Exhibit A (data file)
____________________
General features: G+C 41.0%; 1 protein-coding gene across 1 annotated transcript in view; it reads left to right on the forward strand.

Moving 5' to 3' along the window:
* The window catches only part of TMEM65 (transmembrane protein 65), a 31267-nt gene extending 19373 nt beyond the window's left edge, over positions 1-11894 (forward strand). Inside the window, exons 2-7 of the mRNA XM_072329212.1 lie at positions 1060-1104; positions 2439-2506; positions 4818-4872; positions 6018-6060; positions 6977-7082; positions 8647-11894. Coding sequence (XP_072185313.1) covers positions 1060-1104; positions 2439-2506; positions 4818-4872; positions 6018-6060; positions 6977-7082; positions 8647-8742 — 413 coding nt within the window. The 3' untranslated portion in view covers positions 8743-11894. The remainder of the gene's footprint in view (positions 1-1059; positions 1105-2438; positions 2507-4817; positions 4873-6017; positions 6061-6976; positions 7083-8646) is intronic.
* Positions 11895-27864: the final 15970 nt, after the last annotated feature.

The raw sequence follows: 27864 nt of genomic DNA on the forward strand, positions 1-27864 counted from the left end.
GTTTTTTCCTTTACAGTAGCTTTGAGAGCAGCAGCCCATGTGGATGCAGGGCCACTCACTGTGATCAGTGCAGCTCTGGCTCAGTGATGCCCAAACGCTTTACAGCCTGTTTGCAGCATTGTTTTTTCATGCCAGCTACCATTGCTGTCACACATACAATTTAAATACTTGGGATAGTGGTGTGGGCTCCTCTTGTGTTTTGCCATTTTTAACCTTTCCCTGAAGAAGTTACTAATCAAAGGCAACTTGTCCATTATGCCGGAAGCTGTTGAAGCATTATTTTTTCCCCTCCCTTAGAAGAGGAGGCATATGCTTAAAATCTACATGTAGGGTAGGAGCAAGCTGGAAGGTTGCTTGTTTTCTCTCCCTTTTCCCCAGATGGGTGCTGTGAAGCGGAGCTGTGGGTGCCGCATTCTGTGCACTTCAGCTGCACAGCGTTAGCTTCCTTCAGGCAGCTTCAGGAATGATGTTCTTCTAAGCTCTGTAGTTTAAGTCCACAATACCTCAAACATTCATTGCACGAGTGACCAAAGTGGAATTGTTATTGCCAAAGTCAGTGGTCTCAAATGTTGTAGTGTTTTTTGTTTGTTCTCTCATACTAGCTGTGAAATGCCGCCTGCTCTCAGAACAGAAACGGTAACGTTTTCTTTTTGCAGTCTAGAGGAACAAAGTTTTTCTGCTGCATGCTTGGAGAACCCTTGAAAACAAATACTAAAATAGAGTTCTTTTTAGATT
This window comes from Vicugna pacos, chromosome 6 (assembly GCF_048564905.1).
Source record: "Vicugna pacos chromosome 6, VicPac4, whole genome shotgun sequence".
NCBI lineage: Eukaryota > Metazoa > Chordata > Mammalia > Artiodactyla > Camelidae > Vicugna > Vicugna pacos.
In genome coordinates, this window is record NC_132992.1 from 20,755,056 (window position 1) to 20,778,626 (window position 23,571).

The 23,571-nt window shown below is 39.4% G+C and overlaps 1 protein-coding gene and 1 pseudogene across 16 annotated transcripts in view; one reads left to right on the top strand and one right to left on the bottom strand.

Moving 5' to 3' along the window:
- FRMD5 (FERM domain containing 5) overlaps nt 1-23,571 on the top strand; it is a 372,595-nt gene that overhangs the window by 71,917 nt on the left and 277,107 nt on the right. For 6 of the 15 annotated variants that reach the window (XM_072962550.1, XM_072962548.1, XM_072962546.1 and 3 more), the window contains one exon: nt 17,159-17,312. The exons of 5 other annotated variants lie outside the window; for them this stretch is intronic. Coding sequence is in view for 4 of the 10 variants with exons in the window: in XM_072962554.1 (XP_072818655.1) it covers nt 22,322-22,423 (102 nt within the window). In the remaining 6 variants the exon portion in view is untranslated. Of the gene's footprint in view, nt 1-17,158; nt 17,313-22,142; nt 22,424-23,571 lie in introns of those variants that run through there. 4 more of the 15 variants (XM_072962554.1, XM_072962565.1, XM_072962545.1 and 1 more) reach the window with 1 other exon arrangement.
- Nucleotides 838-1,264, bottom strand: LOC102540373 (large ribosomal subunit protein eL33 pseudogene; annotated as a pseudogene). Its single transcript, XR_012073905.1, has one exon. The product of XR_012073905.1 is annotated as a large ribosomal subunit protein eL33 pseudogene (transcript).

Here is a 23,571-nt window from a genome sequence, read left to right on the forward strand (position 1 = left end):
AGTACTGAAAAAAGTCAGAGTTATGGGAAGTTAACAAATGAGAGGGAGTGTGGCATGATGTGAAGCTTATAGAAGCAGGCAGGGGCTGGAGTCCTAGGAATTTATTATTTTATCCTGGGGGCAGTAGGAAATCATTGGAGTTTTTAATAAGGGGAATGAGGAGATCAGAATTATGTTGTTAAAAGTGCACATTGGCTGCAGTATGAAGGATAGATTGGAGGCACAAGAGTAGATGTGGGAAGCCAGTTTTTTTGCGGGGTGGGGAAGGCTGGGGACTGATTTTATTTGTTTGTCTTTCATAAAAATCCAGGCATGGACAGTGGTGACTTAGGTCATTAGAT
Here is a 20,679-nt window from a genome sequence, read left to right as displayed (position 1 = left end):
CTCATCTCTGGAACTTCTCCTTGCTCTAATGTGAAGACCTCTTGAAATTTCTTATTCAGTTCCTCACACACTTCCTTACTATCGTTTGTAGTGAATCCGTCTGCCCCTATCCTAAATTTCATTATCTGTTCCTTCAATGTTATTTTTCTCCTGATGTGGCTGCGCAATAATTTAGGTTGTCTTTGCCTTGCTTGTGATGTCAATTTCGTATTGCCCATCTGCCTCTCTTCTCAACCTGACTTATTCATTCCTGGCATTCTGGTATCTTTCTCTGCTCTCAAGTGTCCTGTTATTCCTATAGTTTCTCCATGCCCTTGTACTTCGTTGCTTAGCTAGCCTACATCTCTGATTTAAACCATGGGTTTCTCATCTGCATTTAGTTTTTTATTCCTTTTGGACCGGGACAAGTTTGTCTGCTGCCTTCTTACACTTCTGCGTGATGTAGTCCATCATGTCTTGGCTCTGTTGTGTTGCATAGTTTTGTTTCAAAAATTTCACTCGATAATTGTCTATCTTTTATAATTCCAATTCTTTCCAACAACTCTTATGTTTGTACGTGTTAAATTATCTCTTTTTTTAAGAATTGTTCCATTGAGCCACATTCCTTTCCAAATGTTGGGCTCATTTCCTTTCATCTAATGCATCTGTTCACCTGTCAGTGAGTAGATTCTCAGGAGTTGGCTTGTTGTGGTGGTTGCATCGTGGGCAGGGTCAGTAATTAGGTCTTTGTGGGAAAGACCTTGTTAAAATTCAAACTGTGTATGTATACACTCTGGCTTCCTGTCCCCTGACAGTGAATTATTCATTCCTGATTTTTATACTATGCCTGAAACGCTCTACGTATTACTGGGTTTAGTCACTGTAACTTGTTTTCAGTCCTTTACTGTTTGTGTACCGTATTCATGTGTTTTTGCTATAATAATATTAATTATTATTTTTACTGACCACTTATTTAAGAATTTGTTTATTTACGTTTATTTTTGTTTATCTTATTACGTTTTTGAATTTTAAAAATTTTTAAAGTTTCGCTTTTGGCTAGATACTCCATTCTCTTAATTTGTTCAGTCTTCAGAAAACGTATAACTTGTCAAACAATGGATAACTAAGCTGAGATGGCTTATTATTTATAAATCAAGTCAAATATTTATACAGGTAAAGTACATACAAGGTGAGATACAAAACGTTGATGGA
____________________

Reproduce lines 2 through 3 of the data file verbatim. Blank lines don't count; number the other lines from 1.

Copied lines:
Moving 5' to 3' along the window:
* The window catches only part of TMEM65 (transmembrane protein 65), a 31267-nt gene extending 19373 nt beyond the window's left edge, over positions 1-11894 (forward strand). Inside the window, exons 2-7 of the mRNA XM_072329212.1 lie at positions 1060-1104; positions 2439-2506; positions 4818-4872; positions 6018-6060; positions 6977-7082; positions 8647-11894. Coding sequence (XP_072185313.1) covers positions 1060-1104; positions 2439-2506; positions 4818-4872; positions 6018-6060; positions 6977-7082; positions 8647-8742 — 413 coding nt within the window. The 3' untranslated portion in view covers positions 8743-11894. The remainder of the gene's footprint in view (positions 1-1059; positions 1105-2438; positions 2507-4817; positions 4873-6017; positions 6061-6976; positions 7083-8646) is intronic.